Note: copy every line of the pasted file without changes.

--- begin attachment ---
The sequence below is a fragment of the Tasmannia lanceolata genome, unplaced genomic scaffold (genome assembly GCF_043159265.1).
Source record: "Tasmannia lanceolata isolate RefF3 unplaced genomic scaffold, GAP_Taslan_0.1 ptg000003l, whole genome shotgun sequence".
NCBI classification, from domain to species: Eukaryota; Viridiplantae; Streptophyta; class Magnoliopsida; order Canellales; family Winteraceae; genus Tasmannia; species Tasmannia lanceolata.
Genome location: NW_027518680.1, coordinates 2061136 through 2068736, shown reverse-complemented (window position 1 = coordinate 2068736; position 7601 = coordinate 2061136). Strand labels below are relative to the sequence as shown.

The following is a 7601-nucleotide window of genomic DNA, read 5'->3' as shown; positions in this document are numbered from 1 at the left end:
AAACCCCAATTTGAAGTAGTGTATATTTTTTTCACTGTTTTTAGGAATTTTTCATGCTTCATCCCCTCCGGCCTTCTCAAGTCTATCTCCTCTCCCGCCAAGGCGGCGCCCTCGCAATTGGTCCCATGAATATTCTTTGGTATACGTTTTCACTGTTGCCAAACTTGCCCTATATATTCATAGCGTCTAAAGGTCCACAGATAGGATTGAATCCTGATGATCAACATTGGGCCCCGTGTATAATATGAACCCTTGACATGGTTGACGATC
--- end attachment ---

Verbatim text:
The sequence below is a fragment of the Tasmannia lanceolata genome, unplaced genomic scaffold (genome assembly GCF_043159265.1).
Source record: "Tasmannia lanceolata isolate RefF3 unplaced genomic scaffold, GAP_Taslan_0.1 ptg000003l, whole genome shotgun sequence".
NCBI classification, from domain to species: Eukaryota; Viridiplantae; Streptophyta; class Magnoliopsida; order Canellales; family Winteraceae; genus Tasmannia; species Tasmannia lanceolata.
Genome location: NW_027518680.1, coordinates 2061136 through 2068736, shown reverse-complemented (window position 1 = coordinate 2068736; position 7601 = coordinate 2061136). Strand labels below are relative to the sequence as shown.

The following is a 7601-nucleotide window of genomic DNA, read 5'->3' as shown; positions in this document are numbered from 1 at the left end:
AAACCCCAATTTGAAGTAGTGTATATTTTTTTCACTGTTTTTAGGAATTTTTCATGCTTCATCCCCTCCGGCCTTCTCAAGTCTATCTCCTCTCCCGCCAAGGCGGCGCCCTCGCAATTGGTCCCATGAATATTCTTTGGTATACGTTTTCACTGTTGCCAAACTTGCCCTATATATTCATAGCGTCTAAAGGTCCACAGATAGGATTGAATCCTGATGATCAACATTGGGCCCCGTGTATAATATGAACCCTTGACATGGTTGACGATC